One challenge we face is that some of the questions children ask are linked to unobservable phenomena such as death, decay and disappearance. It is these aspects of connection to the natural world that are often the least well-defined, but they can be the ones that fascinate children.
After six years of facilitating professional development sessions on the exploration of materials with teachers, I am more convinced than ever that blocks are one of the most essential materials for the early childhood classroom.
The last few years have seen a surge of interest in woodworking in early years education. Some settings are starting from scratch, while for others it’s a case of dusting down the workbench and digging out the tools after many years of neglect.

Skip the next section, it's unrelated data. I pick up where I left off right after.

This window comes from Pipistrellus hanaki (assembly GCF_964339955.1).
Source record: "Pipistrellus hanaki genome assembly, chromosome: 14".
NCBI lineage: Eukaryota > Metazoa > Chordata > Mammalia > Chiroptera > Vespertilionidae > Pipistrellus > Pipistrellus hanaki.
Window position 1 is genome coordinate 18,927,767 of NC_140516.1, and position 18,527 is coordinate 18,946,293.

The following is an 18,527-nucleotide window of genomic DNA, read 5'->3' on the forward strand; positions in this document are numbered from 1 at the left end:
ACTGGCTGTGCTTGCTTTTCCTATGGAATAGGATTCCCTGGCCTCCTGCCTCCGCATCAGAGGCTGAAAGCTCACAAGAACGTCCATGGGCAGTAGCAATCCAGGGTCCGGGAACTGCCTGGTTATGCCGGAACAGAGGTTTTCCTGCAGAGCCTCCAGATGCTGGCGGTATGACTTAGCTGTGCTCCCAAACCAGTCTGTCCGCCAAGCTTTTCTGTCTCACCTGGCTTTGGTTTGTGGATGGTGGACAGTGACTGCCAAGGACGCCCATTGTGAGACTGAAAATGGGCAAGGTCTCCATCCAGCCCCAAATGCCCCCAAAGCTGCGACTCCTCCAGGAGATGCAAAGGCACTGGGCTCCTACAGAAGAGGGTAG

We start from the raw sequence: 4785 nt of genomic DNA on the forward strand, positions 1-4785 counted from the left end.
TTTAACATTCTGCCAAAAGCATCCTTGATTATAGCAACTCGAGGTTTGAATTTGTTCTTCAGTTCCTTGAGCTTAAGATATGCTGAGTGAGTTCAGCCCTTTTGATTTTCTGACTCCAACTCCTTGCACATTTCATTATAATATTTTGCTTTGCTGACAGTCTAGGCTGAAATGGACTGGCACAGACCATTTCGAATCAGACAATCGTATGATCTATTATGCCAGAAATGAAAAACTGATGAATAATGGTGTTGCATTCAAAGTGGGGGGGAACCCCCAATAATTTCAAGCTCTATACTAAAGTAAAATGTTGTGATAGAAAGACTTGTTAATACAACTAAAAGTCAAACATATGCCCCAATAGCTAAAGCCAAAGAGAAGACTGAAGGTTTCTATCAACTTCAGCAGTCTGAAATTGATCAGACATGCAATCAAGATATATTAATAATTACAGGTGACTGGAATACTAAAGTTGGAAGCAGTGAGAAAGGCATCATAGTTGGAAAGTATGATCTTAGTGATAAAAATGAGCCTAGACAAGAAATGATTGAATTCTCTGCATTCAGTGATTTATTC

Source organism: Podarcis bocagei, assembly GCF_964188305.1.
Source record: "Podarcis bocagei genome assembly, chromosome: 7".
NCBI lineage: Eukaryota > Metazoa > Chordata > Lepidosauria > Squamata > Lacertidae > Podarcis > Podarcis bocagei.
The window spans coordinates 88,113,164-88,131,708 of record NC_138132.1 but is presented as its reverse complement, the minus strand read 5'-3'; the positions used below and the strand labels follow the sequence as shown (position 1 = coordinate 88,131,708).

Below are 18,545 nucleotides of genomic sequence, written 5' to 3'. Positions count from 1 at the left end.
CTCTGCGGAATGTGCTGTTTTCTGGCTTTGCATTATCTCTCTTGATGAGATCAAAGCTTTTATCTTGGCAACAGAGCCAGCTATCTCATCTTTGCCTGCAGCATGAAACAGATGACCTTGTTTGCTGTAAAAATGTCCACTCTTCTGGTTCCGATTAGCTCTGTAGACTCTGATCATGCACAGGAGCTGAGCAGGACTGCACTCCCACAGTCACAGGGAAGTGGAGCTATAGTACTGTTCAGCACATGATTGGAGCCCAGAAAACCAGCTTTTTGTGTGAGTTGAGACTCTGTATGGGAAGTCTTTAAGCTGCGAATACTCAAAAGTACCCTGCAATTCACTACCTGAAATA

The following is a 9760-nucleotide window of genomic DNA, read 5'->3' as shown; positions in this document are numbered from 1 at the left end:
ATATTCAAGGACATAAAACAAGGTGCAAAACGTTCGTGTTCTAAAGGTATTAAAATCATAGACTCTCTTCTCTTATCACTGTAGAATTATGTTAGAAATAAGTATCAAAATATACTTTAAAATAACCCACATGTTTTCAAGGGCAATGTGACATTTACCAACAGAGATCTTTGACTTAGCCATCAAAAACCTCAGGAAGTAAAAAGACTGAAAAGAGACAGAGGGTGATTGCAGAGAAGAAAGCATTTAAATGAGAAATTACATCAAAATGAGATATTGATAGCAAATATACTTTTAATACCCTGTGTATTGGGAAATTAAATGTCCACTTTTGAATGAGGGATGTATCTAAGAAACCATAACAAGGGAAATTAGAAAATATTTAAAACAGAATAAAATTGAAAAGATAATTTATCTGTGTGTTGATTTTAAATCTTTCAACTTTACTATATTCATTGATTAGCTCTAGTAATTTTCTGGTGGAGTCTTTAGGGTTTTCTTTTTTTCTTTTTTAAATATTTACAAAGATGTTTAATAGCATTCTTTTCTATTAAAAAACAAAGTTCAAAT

From infancy to adulthood, people enjoy sand and water. Young children like to play with sand and water and find such play satisfying.
Puddles, spray bottles, garden sprinklers, and backyard wading pools bring back gleeful memories of childhood. It is simply fun to play in water.
The best learning environments are informal and naturalistic outdoor nature-scapes where children have unmediated opportunities for adventure and self-initiated play, exploration and discovery.
Mud is an art medium, one that we can mold, dry, and decorate. Unlike many other media, mud permits us to make mistakes.
The beauty of sand is one of the few manipulatives that truly allows children to explore their imaginations.
Traditionally the sand area has provided opportunities for manipulation, construction, and discovery as children experiment with pouring, digging, and mixing sand with water.